Kennedy Family, Friends Say Farewell to Michael


She raced to the hearse as it pulled up to Our Lady of Victory Church just after 10 a.m. Saturday and opened the vehicle’s back door. For a moment, it was as if 29-year-old Rory Kennedy planned single-handedly to carry her brother Michael’s heavy mahogany coffin into the gray and white church where, for years, the Kennedy family has worshiped in the happy days of summer.

But just as swiftly, the youngest of Robert F. and Ethel Kennedy’s nine surviving children was joined by her brothers and sisters. In a gesture hauntingly evocative of four decades of public-private Kennedy funerals, they formed a family phalanx around the brother who died New Year’s Eve at age 39 while playing a risky game of touch football on skis. Michael L. Kennedy’s death in Aspen, Colo., ended a life marked by accomplishment in business and human rights but marred in its final year by a sordid sex scandal that brought shame to a clan known equally for triumph, tragedy and transgression.

“A whole nation knows his name,” Rep. Joseph P. Kennedy II--at 46, the oldest brother--said in his eulogy. “But few know the best of what he did. Michael was one man. But he was 100 points of light.”


Another brother, 43-year-old Robert F. Kennedy Jr.--who was with Michael when he died and who himself overcame heroin addiction--also eulogized the family’s middle child. Maxwell Kennedy, 33, also joined in the fatal football frolic in Aspen, and on Saturday he read Scripture for Michael.

Maryland Lt. Gov. Kathleen Kennedy Townsend, 47, and Rory, a documentary filmmaker, also read from the Bible.

Chartered buses and limousines snaked through narrow, congested streets to bring relatives to a church still decorated with Christmas wreaths.


Ethel Kennedy--widow of the former senator, attorney general and Democratic presidential aspirant--entered alongside the latest Kennedy widow, Victoria Gifford Kennedy. After 16 years of marriage, Michael and Vicki Kennedy had been separated for months, after it was disclosed that Michael conducted a multiyear liaison with their children’s teenage baby sitter.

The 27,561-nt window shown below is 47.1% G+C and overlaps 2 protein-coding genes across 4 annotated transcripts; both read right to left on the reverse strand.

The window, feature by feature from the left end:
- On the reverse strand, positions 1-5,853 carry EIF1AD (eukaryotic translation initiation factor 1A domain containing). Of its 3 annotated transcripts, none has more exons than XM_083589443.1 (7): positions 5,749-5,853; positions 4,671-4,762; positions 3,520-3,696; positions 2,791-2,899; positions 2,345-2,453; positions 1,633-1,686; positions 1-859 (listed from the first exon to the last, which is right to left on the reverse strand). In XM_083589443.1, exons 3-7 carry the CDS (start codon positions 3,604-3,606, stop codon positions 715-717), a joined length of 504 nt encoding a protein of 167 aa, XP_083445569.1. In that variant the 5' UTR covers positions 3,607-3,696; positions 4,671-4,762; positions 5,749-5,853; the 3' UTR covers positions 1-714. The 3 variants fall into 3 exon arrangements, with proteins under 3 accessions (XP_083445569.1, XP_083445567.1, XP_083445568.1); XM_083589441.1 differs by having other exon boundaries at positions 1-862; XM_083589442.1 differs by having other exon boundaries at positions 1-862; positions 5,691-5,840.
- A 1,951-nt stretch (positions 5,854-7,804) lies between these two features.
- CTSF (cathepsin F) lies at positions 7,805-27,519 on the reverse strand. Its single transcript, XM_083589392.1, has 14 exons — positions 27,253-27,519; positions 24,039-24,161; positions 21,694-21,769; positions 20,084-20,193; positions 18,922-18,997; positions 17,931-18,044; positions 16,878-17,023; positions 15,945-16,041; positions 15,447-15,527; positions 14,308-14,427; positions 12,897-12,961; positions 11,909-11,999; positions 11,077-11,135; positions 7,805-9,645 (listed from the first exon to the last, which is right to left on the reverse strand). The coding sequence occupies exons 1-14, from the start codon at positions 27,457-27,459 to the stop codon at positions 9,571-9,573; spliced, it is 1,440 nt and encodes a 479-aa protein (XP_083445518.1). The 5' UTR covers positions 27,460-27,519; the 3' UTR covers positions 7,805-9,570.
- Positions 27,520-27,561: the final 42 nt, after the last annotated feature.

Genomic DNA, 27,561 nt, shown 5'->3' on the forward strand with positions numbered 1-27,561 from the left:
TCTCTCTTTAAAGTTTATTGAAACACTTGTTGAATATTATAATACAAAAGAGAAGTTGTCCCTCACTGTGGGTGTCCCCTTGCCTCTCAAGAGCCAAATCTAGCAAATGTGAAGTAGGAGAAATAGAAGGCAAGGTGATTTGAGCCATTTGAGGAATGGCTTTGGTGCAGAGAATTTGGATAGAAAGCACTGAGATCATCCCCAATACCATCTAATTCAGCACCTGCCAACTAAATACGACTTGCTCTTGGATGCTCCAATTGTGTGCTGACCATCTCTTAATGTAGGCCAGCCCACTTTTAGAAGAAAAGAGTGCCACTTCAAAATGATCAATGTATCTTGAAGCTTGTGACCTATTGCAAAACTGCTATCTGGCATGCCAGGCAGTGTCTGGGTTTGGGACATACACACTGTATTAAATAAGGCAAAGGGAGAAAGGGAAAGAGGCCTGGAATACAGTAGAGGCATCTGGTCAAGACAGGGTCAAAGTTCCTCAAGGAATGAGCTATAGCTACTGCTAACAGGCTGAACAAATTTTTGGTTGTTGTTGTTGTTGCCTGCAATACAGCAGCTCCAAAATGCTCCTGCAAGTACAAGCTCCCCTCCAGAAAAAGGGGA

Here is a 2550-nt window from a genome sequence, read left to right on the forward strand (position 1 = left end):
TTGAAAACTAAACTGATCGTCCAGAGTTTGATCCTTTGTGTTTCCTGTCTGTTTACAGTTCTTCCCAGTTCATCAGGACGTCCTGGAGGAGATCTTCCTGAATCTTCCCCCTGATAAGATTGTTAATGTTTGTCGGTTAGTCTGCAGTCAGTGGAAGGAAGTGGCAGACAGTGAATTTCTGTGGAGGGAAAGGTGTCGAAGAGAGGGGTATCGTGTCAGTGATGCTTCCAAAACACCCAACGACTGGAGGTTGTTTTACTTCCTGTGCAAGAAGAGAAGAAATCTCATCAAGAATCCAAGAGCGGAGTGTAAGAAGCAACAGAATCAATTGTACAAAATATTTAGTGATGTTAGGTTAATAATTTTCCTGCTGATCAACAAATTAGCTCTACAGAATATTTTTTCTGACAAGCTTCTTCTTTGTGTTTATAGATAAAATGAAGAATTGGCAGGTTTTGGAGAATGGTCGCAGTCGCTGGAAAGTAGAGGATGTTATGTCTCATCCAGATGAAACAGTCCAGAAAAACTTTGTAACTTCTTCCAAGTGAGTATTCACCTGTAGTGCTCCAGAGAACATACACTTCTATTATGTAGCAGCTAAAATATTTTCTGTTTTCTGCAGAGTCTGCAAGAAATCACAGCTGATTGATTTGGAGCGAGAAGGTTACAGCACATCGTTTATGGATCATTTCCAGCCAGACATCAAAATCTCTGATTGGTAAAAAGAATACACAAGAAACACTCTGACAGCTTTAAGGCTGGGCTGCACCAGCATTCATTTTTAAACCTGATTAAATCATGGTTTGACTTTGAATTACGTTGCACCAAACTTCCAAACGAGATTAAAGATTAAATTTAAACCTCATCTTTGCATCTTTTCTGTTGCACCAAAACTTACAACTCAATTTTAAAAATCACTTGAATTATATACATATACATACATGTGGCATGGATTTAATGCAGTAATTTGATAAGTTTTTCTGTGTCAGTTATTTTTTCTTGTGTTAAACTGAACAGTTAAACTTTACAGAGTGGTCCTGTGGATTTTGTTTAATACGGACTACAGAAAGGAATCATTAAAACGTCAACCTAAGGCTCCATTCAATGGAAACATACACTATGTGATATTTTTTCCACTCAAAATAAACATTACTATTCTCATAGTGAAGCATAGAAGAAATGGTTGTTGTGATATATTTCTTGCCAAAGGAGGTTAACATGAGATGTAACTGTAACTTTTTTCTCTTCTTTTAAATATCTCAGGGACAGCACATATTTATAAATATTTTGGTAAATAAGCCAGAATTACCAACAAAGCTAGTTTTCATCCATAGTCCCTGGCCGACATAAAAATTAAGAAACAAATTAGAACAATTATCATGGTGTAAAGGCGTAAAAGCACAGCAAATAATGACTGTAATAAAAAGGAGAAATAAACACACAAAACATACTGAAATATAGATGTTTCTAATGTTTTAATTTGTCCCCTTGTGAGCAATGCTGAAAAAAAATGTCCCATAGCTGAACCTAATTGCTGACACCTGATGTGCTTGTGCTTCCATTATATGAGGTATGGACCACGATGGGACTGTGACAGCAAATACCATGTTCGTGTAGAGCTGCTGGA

With 11 children, Ethel Kennedy assigned each of the “older” offspring to be an honorary godparent to a younger child. Michael was chosen as godparent to Rory, born after their father was assassinated in Los Angeles in 1968, and named in his memory. In Aspen on New Year’s Eve, it was Rory who dropped to her knees in the snow and gave her brother mouth-to-mouth resuscitation. Friends said Rory and Michael spoke almost every day of their lives.

The same was said to be true of Michael Kennedy and his mother. At a crowded, private wake Friday evening at the family compound in nearby Hyannisport, Ethel Kennedy was described as both stoic and shaken. “I’ve never seen her so distraught,” said John Doran, a longtime family friend.

Michael’s children--Michael Jr., Kyle and Rory--followed their grandmother and mother. The oak pews of the church, where Rose Fitzgerald and Joseph P. Kennedy Sr. attended Mass and where at least three Kennedys were married, were packed with household-name relatives: John F. Kennedy Jr. and his wife, Carolyn Bessette Kennedy; television newscaster Maria Shriver and her husband, actor Arnold Schwarzenegger; Edward M. Kennedy, the senior senator from Massachusetts and the family’s de facto patriarch, and his wife, Victoria Reggie Kennedy.